Pregnant women forced to travel for care

By Kathryn Powley

Raewyn Abraham with Rehutai, 3, and baby Rewi, who was an emergency delivery. Photo / Sue Ferens
Raewyn Abraham with Rehutai, 3, and baby Rewi, who was an emergency delivery. Photo / Sue Ferens

How far is too far for a pregnant woman to go for help with the birth?

A Kaitaia midwife says Wanganui residents worried about a 74km journey to Palmerston North Hospital should take heart from the Far North where women travel twice, sometimes three times, that distance for specialist help.

The journey from Kaitaia to Whangarei is 155km, but the trip from Te Kao, near the top of the island, to Whangarei is 221km, making the Wanganui-Palmerston North journey seem like a Sunday drive.

Wanganui women needing obstetric care can still get it at their local hospital, but a staffing crisis means that could change soon. The public has been asked to lodge submissions on the controversial proposal to concentrate all specialist services in Palmerston North. Submissions close on Wednesday.

But Kerri Rewha, a midwife for 12 years in Kaitaia, says there's no need for panic.

"It's not ideal but it's workable." In Kaitaia, she said, the midwives called the shots and when they decided a woman needed a transfer, an ambulance or helicopter was made available.

Kaitaia Hospital stopped offering caesareans in 2002. Now obstetricians visit regularly and women needing a specialist birth care plan to go to Whangarei for the birth, or are taken by helicopter or ambulance.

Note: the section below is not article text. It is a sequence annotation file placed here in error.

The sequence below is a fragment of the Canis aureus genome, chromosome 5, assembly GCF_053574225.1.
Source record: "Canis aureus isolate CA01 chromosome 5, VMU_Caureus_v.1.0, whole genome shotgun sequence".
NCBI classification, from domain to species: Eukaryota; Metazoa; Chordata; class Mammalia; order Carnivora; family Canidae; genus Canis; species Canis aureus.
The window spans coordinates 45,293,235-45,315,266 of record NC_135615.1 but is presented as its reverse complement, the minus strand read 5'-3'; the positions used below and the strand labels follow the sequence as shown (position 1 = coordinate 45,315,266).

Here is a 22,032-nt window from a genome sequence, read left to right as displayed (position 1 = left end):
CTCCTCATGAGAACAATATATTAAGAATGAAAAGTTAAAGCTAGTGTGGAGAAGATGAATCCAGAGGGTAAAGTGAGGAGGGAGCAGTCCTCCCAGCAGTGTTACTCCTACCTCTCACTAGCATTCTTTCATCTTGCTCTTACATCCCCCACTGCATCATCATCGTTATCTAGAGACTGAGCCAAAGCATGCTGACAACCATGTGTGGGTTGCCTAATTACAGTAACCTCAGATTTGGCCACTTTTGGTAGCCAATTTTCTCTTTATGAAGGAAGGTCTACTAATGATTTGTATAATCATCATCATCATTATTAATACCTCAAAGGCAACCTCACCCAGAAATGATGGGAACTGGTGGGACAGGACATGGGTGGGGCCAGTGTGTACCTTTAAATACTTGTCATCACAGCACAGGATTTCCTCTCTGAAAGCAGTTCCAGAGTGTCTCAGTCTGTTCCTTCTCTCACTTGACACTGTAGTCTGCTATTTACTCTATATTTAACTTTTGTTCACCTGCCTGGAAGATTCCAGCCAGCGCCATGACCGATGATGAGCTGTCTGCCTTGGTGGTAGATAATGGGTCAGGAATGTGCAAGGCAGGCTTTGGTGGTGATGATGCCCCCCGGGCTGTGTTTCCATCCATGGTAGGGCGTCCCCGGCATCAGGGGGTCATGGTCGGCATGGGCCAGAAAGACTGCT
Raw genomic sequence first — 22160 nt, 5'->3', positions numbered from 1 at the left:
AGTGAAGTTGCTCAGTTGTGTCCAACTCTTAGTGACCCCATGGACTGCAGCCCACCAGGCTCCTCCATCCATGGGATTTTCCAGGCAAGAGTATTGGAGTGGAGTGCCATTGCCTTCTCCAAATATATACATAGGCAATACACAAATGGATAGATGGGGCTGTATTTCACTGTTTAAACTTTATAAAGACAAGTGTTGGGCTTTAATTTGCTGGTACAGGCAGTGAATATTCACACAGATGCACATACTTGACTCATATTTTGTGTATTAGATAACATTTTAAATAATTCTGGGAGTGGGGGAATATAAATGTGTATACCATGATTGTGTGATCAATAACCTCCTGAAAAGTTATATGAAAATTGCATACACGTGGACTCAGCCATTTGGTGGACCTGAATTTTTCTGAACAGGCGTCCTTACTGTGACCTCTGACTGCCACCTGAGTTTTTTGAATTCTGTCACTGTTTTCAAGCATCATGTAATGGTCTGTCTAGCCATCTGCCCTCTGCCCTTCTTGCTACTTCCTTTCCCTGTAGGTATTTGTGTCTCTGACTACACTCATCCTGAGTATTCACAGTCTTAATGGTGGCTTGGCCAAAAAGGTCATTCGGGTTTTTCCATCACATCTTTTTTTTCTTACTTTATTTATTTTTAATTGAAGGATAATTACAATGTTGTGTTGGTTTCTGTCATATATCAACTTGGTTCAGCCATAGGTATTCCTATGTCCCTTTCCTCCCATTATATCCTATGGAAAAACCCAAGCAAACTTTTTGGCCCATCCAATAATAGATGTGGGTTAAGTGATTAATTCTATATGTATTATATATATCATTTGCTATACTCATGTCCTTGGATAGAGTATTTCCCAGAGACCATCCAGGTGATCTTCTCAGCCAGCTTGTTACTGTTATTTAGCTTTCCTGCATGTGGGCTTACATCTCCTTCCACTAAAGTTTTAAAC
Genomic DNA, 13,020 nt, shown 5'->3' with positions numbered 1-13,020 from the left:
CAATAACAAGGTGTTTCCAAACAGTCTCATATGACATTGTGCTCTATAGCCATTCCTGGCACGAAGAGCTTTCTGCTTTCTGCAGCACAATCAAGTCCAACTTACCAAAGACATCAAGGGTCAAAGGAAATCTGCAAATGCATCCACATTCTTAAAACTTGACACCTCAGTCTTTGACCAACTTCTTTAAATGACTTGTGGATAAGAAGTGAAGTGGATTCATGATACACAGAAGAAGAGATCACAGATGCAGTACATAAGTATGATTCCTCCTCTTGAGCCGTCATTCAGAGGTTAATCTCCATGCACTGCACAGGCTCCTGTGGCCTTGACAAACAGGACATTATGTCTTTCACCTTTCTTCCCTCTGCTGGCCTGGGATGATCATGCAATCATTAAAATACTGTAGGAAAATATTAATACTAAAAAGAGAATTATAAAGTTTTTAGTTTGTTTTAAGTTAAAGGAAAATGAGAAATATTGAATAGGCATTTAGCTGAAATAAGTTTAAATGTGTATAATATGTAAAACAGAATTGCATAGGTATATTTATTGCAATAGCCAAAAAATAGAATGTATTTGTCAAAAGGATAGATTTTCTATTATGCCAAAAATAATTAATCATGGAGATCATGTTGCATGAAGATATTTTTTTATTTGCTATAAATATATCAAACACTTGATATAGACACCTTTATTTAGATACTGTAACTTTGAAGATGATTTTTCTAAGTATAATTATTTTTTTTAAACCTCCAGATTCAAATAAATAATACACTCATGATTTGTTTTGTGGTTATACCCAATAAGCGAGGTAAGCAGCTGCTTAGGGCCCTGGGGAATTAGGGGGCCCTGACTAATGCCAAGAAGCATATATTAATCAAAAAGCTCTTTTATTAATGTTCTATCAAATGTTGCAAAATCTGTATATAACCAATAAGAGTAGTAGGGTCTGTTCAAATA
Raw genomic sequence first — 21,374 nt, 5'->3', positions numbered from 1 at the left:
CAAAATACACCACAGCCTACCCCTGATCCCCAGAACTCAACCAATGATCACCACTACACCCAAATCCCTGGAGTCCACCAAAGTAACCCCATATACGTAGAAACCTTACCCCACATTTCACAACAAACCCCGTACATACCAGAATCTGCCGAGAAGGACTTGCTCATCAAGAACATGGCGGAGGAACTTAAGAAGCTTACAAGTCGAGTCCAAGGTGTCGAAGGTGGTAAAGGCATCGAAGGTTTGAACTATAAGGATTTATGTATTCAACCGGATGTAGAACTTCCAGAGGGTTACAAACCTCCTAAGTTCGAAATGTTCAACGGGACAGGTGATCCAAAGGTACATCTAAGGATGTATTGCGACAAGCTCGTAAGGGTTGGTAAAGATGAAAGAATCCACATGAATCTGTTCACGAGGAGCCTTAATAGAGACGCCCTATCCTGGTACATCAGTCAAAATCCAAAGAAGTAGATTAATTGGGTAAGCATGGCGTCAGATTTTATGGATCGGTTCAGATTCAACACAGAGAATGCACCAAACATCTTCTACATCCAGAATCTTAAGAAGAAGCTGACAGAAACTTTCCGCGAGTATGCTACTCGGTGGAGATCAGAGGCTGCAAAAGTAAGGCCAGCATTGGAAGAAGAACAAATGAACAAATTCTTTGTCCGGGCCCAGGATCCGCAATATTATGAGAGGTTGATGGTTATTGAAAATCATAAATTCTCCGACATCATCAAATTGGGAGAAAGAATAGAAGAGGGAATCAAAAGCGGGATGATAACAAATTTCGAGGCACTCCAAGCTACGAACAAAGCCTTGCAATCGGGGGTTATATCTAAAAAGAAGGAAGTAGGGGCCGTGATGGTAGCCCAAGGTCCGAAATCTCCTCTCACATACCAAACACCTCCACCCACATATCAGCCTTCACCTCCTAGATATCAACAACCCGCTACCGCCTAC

Opotiki midwife Jane Curley said women from the western East Coast must travel to Whakatane for specialist care. She said midwives in that region were "hot on safety" and didn't hesitate to send women to hospital at the first sign of trouble.

Kaitaia mum-of-two Raewyn Abraham, 21, knows all about making a dash to a far off hospital while giving birth.

On November 20 last year, in "unbearable pain" because baby Rewi was facing the wrong way, she was taken by helicopter from Kaitaia to Whangarei hospital.

"Once I got into the helicopter I took one look around, calmed myself down and closed my eyes," she said.

Baby Rewi needed life-saving oxygen at birth but today was thriving.

Abraham's daughter, Rehutai, was born without incident in Whangarei Hospital three years ago, yet the mother felt Rewi's emergency delivery was the better of the two. "It's not how you get to the hospital, it's when you get to the hospital."

Whanganui District Health Board expects to make a decision on the proposed changes at its May 25 meeting.

- Herald on Sunday

© Copyright 2014, APN New Zealand Limited

Assembled by: (static) on red akl_n3 at 21 Apr 2014 12:48:24 Processing Time: 378ms